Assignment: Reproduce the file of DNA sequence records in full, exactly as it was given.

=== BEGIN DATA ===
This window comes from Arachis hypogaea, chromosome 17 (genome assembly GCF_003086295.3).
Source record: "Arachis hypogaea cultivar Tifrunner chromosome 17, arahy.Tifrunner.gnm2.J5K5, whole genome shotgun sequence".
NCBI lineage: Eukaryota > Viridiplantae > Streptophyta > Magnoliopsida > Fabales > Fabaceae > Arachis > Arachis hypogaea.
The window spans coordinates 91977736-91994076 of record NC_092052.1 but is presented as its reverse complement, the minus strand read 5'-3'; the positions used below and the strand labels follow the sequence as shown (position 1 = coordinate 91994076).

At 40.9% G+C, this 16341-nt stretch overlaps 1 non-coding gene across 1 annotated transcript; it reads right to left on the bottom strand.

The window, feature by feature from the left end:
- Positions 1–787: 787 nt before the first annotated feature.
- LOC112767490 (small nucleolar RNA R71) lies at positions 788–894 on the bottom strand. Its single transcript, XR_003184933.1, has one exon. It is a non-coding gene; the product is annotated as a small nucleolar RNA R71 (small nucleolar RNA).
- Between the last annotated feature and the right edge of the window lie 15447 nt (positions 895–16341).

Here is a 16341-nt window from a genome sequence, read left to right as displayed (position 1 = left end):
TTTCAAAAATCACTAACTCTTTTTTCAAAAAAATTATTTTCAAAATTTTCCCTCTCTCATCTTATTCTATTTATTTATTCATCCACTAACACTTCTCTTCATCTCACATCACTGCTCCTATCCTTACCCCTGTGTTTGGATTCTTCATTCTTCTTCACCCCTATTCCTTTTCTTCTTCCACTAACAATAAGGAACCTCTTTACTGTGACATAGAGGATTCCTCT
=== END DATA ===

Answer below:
This window comes from Arachis hypogaea, chromosome 17 (genome assembly GCF_003086295.3).
Source record: "Arachis hypogaea cultivar Tifrunner chromosome 17, arahy.Tifrunner.gnm2.J5K5, whole genome shotgun sequence".
NCBI lineage: Eukaryota > Viridiplantae > Streptophyta > Magnoliopsida > Fabales > Fabaceae > Arachis > Arachis hypogaea.
The window spans coordinates 91977736-91994076 of record NC_092052.1 but is presented as its reverse complement, the minus strand read 5'-3'; the positions used below and the strand labels follow the sequence as shown (position 1 = coordinate 91994076).

At 40.9% G+C, this 16341-nt stretch overlaps 1 non-coding gene across 1 annotated transcript; it reads right to left on the bottom strand.

The window, feature by feature from the left end:
- Positions 1–787: 787 nt before the first annotated feature.
- LOC112767490 (small nucleolar RNA R71) lies at positions 788–894 on the bottom strand. Its single transcript, XR_003184933.1, has one exon. It is a non-coding gene; the product is annotated as a small nucleolar RNA R71 (small nucleolar RNA).
- Between the last annotated feature and the right edge of the window lie 15447 nt (positions 895–16341).

Here is a 16341-nt window from a genome sequence, read left to right as displayed (position 1 = left end):
TTTCAAAAATCACTAACTCTTTTTTCAAAAAAATTATTTTCAAAATTTTCCCTCTCTCATCTTATTCTATTTATTTATTCATCCACTAACACTTCTCTTCATCTCACATCACTGCTCCTATCCTTACCCCTGTGTTTGGATTCTTCATTCTTCTTCACCCCTATTCCTTTTCTTCTTCCACTAACAATAAGGAACCTCTTTACTGTGACATAGAGGATTCCTCT